He's been vegan since birth—back before PETA even existed
and "vegan" was hardly part of the American vocabulary. Now chef
Ayinde Howell is running a vegan restaurant, and his food is a hot commodity.
Ayinde says the ticket to changing people's minds about
eating vegan is to change the way in which they taste—and he's doing just that,
cooking up fresh, real, delicious vegan meals.
We caught up with him to learn a little more about his own
path as a vegan, what he thinks about the food that he cooks, and his thoughts
on the vegan food revolution.
You've been vegan your whole life. Tell us about being
vegan as a kid. What did you think of it then?
Growing up vegan was definitely not the norm. I was also
home-schooled until high school, so it was relative. I knew I was weird because
the kids in the neighborhood made sure to tell me that. They'd make jokes about
how we must have eaten grass at home. Back then, you could say "vegetarian,"
and that was odd enough—the word "vegan"
was not even in the American lexicon like it is today.
In my early years,
I was vegan even before PETA officially existed, so the awareness just was not
there. But back then, it was just the way we ate. It was different, but luckily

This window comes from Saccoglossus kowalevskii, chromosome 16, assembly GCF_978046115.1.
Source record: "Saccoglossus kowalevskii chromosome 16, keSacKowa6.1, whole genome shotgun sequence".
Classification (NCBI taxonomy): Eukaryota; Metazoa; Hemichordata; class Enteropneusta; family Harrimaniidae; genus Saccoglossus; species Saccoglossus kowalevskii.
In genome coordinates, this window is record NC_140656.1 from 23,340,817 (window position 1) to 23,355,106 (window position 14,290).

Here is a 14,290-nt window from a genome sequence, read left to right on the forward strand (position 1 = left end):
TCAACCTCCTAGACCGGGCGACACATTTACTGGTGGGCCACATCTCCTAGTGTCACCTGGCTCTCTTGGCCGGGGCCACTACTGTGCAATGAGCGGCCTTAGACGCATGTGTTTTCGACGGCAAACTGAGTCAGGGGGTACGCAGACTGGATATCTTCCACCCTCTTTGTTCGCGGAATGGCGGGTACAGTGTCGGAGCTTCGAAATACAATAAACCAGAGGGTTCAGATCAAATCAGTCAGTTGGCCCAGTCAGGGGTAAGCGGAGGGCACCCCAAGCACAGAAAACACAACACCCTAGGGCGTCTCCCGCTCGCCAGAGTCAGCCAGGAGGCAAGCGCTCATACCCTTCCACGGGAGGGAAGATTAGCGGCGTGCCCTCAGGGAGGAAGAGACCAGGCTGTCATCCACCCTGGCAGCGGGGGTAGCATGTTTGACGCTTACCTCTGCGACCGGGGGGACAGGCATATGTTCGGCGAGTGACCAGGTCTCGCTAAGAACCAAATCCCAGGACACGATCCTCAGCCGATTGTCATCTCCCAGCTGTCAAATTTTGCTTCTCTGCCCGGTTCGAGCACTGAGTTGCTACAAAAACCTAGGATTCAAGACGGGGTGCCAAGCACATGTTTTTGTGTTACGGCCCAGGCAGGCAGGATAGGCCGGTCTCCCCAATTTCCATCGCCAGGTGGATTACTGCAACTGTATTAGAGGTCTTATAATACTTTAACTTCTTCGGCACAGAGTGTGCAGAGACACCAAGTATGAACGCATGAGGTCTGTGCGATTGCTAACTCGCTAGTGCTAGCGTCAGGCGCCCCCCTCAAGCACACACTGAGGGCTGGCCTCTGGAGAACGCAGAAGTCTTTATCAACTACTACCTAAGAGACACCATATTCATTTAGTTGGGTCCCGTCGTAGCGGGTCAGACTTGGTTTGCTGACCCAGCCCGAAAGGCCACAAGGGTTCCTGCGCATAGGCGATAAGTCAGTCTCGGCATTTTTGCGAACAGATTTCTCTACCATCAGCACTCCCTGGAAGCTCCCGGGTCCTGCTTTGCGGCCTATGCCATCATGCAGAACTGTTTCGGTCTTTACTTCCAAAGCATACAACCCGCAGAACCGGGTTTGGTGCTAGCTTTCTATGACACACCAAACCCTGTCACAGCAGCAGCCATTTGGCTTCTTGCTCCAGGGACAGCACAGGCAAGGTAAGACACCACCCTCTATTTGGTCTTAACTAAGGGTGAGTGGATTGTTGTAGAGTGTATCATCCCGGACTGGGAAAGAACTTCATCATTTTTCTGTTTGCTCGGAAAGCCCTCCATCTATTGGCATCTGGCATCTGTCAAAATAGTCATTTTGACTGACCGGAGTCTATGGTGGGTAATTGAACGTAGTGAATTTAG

I really liked tofu and never "cheated."
Describe your food to us. What sets it apart from other
Well, I'm the only chef I know—outside of my sisters—who has
been vegan since birth. I've been practicing how to keep it interesting for
many years. Being an executive chef for 12-plus years and serving mostly nonvegans
throughout my career has given me a keen sense of what works for omnivores and
vegans alike. I focus on flavor, texture, and familiarity without being a "fake"
or "faux" anything. People ask me if I make any fake meat stuff. I
say, "No, I only make real food."
As a chef, what role do you play in furthering the vegan
The tagline on my vegan lifestyle site, IEatGrass.com, is "Feeding the Revolution."
The bottom line is you cannot change people's minds unless you change how they
taste. Food is more than politics—it's emotions, memories, comfort. It's what
your mom made. So to say, "Walk away from all that," you have to be
able to feed all of those complex human idiosyncrasies—in the first
My role is making sure that when people make the conscious
change to become vegan that they have a good meal waiting at home for them, which
is why I take my "show on the road" with my culinary event Wildflower—to
show people how it can be and what is coming.
When you're not cooking for others, what kind of foods do
you mow in your free time?
I get in ruts. Because it's my work, I get lazy and will
live off cereal or a quick pita pizza, but the meal I'm most likely to cook is
breakfast. I love breakfast.
To learn more check Ayinde on Facebook, Twitter, and on Instagram at @ayinde.
What do you think will make the vegan food revolution
effective? Let us know in the comments section below!
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